Gauntlet 1.0, the generally available version of the product, is due to ship by the end of the year.

With Gauntlet, Borland is addressing a critical problem: a lack of early testing in the software development cycle, which has resulted in poor-quality software, said analyst Rikki Kirzner, CEO of Centennial Global Research. Software bugs can have major consequences, such as Toyota's recent recall of its Prius automobiles and Segway's recall of its scooters, Kirzner said.

"The problem with software bugs and software defects has gotten worse over the years," Kirzner said. "As software products have become more complex and software becomes more sophisticated, the issues of bugs are not going away."

"The issue is that testing after the fact is too late," Kirzner said. While applauding Borland's Gauntlet effort, Kirzner did add that the product is young and needs additional integration with other lifecycle pieces.

Pricing for LQM is set on a case-by-case basis. SilkCentral, for example, costs between $1,700 to $2,000 for a named user.

Electric Cloud, meanwhile, has announced ElectricCommander, an enterprise solution for automating software production processes. These processes include the build, package, test, and deployment steps that follow coding in software development projects. The product automates and puts a graphical interface on these processes, which have largely been the domain of difficult-to-maintain, homegrown scripts, according to Electric Cloud.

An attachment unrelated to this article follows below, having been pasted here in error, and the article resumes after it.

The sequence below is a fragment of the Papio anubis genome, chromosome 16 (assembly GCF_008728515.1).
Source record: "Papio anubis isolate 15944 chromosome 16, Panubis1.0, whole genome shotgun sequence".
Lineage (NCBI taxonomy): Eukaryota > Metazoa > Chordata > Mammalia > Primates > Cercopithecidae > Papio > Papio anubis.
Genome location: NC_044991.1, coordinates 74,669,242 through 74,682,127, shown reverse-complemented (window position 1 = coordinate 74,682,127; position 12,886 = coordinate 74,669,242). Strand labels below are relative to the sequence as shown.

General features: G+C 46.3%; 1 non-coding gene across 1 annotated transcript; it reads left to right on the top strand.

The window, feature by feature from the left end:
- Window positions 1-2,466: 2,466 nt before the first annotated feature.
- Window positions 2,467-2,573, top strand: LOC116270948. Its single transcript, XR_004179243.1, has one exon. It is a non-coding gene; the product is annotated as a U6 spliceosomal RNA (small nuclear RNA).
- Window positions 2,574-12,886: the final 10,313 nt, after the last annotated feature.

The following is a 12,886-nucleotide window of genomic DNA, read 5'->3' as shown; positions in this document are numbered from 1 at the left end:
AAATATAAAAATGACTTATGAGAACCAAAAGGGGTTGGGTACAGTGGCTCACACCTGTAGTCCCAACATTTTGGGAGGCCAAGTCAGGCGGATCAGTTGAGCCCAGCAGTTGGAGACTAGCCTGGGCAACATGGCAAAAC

Web-based ElectricCommander allows development teams to define, modify, and reuse software production processes across products, teams, and geographies. The product can scale to tens of thousands of jobs and is usable for compliance with regulatory measures such as Sarbanes-Oxley or HIPAA.

Electric Cloud's software actually could complement Borland's ALM software, said Mike Maciag, CEO of Electric Cloud, with Electric Cloud handling the actual production side of the software development process.

CollabNet is shipping CollabNet Enterprise Edition 4.5, geared for collaborative software development projects done by teams of developers who are geographically dispersed.